Saving your j-job
There are times you find yourself reading another blog post about the industry and going so true, but soooo depressing.
Thus it is with great recommendation -- and regret -- that I point journalists, especially young journalists, to a post by former San Bernadino Sun sports columnist Paul Oberjuerge.
In his Tips on Keeping Your Print Journalism Job, Oberjuerge has 10 verities that everyone would do well to heed. But oh are they depressing. A sampling:
1. Embrace the web. It’s going to be extra work, and you’re going to be on your own 24-hour news/opinion cycle. But that’s how it is; you can rest up when you’re dead. Management is keenly aware of the foot-draggers on this front. Don’t wait to be ordered to “serve other platforms” of the paper. Volunteer. Blog. Post photos. Consider video. Offer podcasts. Do web-only quick-and-dirty news stories. You’re a multi-media machine now!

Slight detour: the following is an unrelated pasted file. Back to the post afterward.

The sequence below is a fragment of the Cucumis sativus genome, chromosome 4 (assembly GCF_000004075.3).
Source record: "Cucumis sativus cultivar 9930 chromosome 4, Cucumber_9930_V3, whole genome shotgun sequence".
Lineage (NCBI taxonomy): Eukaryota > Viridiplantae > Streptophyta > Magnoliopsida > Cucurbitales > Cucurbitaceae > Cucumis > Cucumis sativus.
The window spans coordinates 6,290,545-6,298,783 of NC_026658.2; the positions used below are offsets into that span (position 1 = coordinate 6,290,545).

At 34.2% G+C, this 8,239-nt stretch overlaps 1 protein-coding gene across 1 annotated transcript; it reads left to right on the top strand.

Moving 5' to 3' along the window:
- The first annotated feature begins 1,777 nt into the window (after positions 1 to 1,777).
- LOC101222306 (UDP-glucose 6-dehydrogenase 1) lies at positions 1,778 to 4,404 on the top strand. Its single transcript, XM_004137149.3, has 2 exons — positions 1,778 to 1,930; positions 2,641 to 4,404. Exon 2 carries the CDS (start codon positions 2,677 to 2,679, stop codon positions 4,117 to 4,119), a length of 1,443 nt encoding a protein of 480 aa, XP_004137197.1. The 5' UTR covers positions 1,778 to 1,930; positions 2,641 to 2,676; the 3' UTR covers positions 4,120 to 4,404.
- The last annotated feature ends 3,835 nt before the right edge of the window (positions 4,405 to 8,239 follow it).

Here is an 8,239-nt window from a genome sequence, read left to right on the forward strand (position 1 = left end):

2. Get a meat-and-potatoes job. This is an awful time to be an enterprise or general assignment reporter, or a graphics artist or just-another-copy editor. Those were important jobs, a decade ago; now, they’re fluff. ... (Emphasis Doug's)
4. Stop whining. Journalism is a business notorious for its contrary and crabby people, for second-guessers and “that’s not how we’ve done it before” grousers. Five years ago you might have been overlooked as the Charming Curmudgeon. Now, you’re the Negative Nellie. ...
5. Produce. This is no time to coast. This is no time to insist you have more time to work on a story. Even at the metros. Get your byline in the newspaper at every opportunity. Like, daily. If your beat doesn’t lend itself to 3-4 bylines (at the least) per week … it’s time to switch beats.
Read the rest.
I'm sure some will dismiss this as the somewhat bitter fruit of a laid-off journalist. Some of it is pretty brutal. It's also decidedly true in too many cases.
(Thanks to Steve Yelvington for the pointer ... and he got it from Martin Stabe. It's the Web, baby, the Web, and there's nothing you can do about it ...)